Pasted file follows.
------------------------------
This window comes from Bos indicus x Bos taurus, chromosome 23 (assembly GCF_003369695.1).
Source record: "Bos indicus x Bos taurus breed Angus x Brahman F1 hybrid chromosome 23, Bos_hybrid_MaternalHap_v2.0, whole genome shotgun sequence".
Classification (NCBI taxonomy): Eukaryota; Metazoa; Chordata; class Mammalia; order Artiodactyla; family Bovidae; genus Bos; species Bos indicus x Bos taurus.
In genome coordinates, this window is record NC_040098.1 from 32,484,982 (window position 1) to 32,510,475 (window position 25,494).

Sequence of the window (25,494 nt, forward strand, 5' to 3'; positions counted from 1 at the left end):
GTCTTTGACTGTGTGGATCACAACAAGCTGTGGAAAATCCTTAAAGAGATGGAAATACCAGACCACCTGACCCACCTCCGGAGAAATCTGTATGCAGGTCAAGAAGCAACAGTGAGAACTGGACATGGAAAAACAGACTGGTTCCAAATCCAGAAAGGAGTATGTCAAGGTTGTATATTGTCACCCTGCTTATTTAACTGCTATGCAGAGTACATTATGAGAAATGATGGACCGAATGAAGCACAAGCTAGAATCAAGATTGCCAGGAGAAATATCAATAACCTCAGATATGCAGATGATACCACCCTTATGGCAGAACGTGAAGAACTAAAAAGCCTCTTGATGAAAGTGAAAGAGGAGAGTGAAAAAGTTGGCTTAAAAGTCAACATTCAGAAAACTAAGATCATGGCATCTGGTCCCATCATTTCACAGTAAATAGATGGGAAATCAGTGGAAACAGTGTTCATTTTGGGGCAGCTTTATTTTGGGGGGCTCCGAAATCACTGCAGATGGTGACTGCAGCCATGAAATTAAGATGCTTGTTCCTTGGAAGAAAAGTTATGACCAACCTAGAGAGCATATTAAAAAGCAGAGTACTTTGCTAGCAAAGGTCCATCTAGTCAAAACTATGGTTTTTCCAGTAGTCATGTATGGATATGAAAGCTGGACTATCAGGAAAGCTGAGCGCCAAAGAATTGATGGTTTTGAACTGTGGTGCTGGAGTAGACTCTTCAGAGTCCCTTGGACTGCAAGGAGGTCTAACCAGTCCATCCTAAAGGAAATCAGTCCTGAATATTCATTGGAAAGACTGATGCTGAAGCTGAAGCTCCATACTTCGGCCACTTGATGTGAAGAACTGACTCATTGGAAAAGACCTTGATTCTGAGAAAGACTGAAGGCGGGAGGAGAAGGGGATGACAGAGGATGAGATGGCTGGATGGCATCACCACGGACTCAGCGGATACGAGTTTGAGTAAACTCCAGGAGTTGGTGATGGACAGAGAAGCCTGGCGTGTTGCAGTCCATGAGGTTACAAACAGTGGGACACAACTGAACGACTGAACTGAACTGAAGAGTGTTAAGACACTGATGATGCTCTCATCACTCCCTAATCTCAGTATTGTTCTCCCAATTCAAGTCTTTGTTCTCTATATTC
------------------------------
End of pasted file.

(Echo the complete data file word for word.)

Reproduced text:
This window comes from Bos indicus x Bos taurus, chromosome 23 (assembly GCF_003369695.1).
Source record: "Bos indicus x Bos taurus breed Angus x Brahman F1 hybrid chromosome 23, Bos_hybrid_MaternalHap_v2.0, whole genome shotgun sequence".
Classification (NCBI taxonomy): Eukaryota; Metazoa; Chordata; class Mammalia; order Artiodactyla; family Bovidae; genus Bos; species Bos indicus x Bos taurus.
In genome coordinates, this window is record NC_040098.1 from 32,484,982 (window position 1) to 32,510,475 (window position 25,494).

Sequence of the window (25,494 nt, forward strand, 5' to 3'; positions counted from 1 at the left end):
GTCTTTGACTGTGTGGATCACAACAAGCTGTGGAAAATCCTTAAAGAGATGGAAATACCAGACCACCTGACCCACCTCCGGAGAAATCTGTATGCAGGTCAAGAAGCAACAGTGAGAACTGGACATGGAAAAACAGACTGGTTCCAAATCCAGAAAGGAGTATGTCAAGGTTGTATATTGTCACCCTGCTTATTTAACTGCTATGCAGAGTACATTATGAGAAATGATGGACCGAATGAAGCACAAGCTAGAATCAAGATTGCCAGGAGAAATATCAATAACCTCAGATATGCAGATGATACCACCCTTATGGCAGAACGTGAAGAACTAAAAAGCCTCTTGATGAAAGTGAAAGAGGAGAGTGAAAAAGTTGGCTTAAAAGTCAACATTCAGAAAACTAAGATCATGGCATCTGGTCCCATCATTTCACAGTAAATAGATGGGAAATCAGTGGAAACAGTGTTCATTTTGGGGCAGCTTTATTTTGGGGGGCTCCGAAATCACTGCAGATGGTGACTGCAGCCATGAAATTAAGATGCTTGTTCCTTGGAAGAAAAGTTATGACCAACCTAGAGAGCATATTAAAAAGCAGAGTACTTTGCTAGCAAAGGTCCATCTAGTCAAAACTATGGTTTTTCCAGTAGTCATGTATGGATATGAAAGCTGGACTATCAGGAAAGCTGAGCGCCAAAGAATTGATGGTTTTGAACTGTGGTGCTGGAGTAGACTCTTCAGAGTCCCTTGGACTGCAAGGAGGTCTAACCAGTCCATCCTAAAGGAAATCAGTCCTGAATATTCATTGGAAAGACTGATGCTGAAGCTGAAGCTCCATACTTCGGCCACTTGATGTGAAGAACTGACTCATTGGAAAAGACCTTGATTCTGAGAAAGACTGAAGGCGGGAGGAGAAGGGGATGACAGAGGATGAGATGGCTGGATGGCATCACCACGGACTCAGCGGATACGAGTTTGAGTAAACTCCAGGAGTTGGTGATGGACAGAGAAGCCTGGCGTGTTGCAGTCCATGAGGTTACAAACAGTGGGACACAACTGAACGACTGAACTGAACTGAAGAGTGTTAAGACACTGATGATGCTCTCATCACTCCCTAATCTCAGTATTGTTCTCCCAATTCAAGTCTTTGTTCTCTATATTC